This day is known as Narak Chaturdashi and falls on the 14th day of the dark fortnight of the month of Kartik. On this day Lord Krishna killed the demonic king Bhaumasura, who was also known as Narakasura, happened to be the son of the earth personified.
‘This demon, Bhaumasura, having become very powerful, took by force the umbrella from the throne of the demigod Varuna. He also took the earrings of Aditi, the mother of the demigods. He conquered a portion of heavenly Mount Meru and occupied the portion known as Mani-parvata, plaground of the demi-gods.
"Indra, the king of the heavenly planets, went to Dvaraka and described the demons transgressions to Lord Krishna. Together with Queen Satyabhama, the Lord mounted His carrier Garuda and travelled to the capital of Narakasura’s kingdom, Pragjyotisha-pura. On a field outside the city He decapitated the demon Mura with His disc. Then He fought Mura’s seven sons and sent them all to the abode of death, after which Narakasura himself entered the battlefield on the back of an elephant. Naraka threw his shakti lance at Shri Krishna, but the weapon proved ineffective, and the Lord cut the demon’s entire army to pieces. Finally, with His sharp-edged disc Krishna cut off Narakasura’s head.
The earth-goddess, Prthivi, then approached Lord Krishna and gave Him the various items Narakasura had stolen. She offered prayers to the Lord and presented Naraka’s frightened son at Lord Krishna’s lotus feet. After pacifying the demon’s son, Krishna entered Narakasura’s palace, where He found sixteen thousand one hundred young women. As soon as they caught sight of the Lord, they all decided to accept Him as their husband. The Lord sent them to Dvaraka along with a great quantity of treasure and then went with Queen Satyabhama to the abode of Indra. There He returned Aditi’s earrings, and Indra and his wife, Shachi-devi, worshiped Him."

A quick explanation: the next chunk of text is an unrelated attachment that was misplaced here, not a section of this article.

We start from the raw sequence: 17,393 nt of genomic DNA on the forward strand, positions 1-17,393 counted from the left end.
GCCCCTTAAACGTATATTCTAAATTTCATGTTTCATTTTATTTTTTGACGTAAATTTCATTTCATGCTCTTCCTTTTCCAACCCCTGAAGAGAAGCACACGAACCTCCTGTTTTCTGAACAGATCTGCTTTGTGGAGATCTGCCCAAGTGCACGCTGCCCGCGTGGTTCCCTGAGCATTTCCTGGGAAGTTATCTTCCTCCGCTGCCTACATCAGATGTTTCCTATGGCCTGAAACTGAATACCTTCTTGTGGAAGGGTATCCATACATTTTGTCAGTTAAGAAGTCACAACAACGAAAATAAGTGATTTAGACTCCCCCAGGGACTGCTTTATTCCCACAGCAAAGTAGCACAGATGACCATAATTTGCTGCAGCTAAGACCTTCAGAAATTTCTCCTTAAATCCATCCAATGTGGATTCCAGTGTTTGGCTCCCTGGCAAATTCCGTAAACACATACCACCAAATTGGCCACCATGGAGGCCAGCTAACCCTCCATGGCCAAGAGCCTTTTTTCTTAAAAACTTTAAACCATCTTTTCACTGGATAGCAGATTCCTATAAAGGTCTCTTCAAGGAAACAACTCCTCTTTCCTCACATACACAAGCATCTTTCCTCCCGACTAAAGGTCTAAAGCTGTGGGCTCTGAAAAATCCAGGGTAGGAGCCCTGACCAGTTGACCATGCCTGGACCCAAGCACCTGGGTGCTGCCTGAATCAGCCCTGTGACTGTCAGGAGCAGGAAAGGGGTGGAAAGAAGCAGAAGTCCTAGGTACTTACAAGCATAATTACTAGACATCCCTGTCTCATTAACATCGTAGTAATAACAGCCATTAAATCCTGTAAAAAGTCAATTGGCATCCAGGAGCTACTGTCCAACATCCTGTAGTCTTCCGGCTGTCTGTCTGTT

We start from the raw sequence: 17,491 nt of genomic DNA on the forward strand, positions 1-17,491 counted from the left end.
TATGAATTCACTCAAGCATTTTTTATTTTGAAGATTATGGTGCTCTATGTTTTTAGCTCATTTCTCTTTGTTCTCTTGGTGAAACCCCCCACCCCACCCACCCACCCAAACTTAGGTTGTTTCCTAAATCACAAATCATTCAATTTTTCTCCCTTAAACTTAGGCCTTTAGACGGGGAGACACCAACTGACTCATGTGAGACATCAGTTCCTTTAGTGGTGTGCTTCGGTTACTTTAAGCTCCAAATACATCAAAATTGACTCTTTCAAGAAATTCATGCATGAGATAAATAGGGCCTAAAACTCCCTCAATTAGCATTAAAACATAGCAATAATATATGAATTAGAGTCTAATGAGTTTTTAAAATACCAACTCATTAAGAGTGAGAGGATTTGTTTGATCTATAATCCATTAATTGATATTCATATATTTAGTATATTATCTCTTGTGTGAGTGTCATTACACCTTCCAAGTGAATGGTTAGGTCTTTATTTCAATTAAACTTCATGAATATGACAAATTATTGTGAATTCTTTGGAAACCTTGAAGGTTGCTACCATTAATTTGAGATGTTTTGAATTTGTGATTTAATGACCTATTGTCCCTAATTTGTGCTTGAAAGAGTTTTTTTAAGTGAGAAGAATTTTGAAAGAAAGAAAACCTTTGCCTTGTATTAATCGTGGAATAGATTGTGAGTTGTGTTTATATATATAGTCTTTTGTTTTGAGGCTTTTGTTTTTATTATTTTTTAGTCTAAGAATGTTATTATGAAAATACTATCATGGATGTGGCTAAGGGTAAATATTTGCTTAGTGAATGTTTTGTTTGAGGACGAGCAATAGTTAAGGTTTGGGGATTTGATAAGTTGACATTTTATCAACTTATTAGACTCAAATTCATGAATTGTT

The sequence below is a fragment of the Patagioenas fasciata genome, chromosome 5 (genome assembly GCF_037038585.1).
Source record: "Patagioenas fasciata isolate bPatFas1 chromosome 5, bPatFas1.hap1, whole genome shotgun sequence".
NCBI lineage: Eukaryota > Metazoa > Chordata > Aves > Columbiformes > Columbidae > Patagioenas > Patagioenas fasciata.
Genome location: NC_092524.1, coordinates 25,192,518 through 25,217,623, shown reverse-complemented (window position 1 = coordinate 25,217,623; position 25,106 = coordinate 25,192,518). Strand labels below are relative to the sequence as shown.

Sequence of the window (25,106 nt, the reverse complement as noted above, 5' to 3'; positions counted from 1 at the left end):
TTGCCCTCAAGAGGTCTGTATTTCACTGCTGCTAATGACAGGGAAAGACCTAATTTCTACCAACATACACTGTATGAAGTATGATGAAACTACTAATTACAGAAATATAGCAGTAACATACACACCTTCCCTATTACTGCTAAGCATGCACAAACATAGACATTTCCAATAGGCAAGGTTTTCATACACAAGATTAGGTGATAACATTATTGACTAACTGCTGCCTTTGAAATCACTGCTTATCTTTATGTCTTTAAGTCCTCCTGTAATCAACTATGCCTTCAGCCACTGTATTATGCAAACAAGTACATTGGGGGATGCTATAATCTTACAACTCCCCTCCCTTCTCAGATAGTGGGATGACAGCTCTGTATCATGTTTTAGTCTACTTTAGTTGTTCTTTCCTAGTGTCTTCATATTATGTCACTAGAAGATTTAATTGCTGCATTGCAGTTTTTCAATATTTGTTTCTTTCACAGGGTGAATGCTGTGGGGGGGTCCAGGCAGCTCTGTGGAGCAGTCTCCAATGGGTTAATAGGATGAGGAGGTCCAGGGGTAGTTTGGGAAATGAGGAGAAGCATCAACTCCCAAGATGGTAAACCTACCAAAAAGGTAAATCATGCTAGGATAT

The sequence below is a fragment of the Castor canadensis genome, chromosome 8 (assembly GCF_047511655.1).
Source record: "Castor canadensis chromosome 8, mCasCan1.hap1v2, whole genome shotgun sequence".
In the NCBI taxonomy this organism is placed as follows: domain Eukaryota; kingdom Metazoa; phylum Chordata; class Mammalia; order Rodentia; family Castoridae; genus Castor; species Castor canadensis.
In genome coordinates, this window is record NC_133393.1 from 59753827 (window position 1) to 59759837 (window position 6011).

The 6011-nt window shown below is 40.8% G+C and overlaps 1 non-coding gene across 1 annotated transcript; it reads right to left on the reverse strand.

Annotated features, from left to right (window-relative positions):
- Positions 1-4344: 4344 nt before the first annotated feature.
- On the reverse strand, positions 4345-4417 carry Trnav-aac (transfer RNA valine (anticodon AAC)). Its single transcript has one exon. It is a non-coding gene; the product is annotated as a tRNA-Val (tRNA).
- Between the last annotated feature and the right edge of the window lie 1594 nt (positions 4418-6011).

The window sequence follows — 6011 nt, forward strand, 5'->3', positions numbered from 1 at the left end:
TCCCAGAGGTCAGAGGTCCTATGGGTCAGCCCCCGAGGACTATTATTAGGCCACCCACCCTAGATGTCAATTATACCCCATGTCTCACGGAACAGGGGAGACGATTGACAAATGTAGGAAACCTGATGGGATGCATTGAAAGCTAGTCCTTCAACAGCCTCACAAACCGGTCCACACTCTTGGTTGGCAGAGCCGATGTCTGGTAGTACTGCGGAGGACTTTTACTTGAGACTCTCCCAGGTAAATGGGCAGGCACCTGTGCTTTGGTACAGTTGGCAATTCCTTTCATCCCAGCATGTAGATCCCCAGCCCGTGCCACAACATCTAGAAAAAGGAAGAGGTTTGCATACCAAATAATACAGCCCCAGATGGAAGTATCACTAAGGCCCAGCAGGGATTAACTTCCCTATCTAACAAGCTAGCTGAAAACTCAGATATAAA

(Shrimad Bhagavatam 10.59.1 – purport by A.C.Bhaktivedanta Swami prabhupada)
From 'Krishna, The Supreme Personality of Godhead – Worshipping Govardhana Hill' (Chapter 24 ) By A.C. Bhaktivedanta Swami Prabhupada
This day falls on the 16th day of the dark fortnight of the month of Kartik. On thisGovardhan Puja takes place. This story is related in the tenth canto of the Srimad Bhagavatam. It tells how Lord Krishna advised His father, Nanda Maharaja, and other cowherd men of Vrindavan not to perform a special ceremony to satisfy Indra, the king of heaven, but to worship the Goverdhan Hill, in order to chastise Indra, who was very much puffed up at being the supreme controller of the heavenly planets.
‘Lord Krishna gave them the following directions. “Prepare very nice foods of all descriptions from the grains and ghee collected for the yajna. Prepare rice, dhal, then halava, pakora, puri and all kinds of milk preparations, such as sweet rice, rabri, sweetballs, sandesha, rasagulla and laddu, and invite the learned brahmanas who can chant the Vedic hymns and offer oblations to the fire. The brahmanas should be given all kinds of grains in charity. Then decorate all the cows and feed them well. After performing this, give money in charity to the brahmanas. As far as the lower animals are concerned, such as the dogs, and the lower grades of people, such as the chandalas, or the fifth class of men, who are considered untouchable, they also may be given sumptuous prashadam. After nice grasses have been given to the cows, the sacrifice known as Govardhana-puja may immediately begin. This sacrifice will very much satisfy Me.”
They performed Govardhana worship and circumambulation of the hill. According to the instruction of Lord Krishna, Nanda Maharaja and the cowherd men called in learned brahmanas and began to worship Govardhana Hill by chanting Vedic hymns and offering prashadam. The inhabitants of Vrindavana assembled together, decorated their cows and gave them grass. Keeping the cows in front, they began to circumambulate Govardhana Hill. The gopis dressed themselves very luxuriantly and sat in bull-driven carts, chanting the glories of Krishna’s pastimes. Assembled there to act as priests for Govardhana-puja, the brahmanas offered their blessings to the cowherd men and their wives, the gopis.
When everything was complete, Krishna assumed a great transcendental form and declared to the inhabitants of Vrindavana that He was Himself Govardhana Hill in order to convince the devotees that Govardhana Hill and Krishna Himself are identical. Then Krishna began to eat all the food offered there. The identity of Krishna and Govardhana Hill is still honoured, and great devotees take rocks from Govardhana Hill and worship them exactly as they worship the Deity of Krishna in the temples.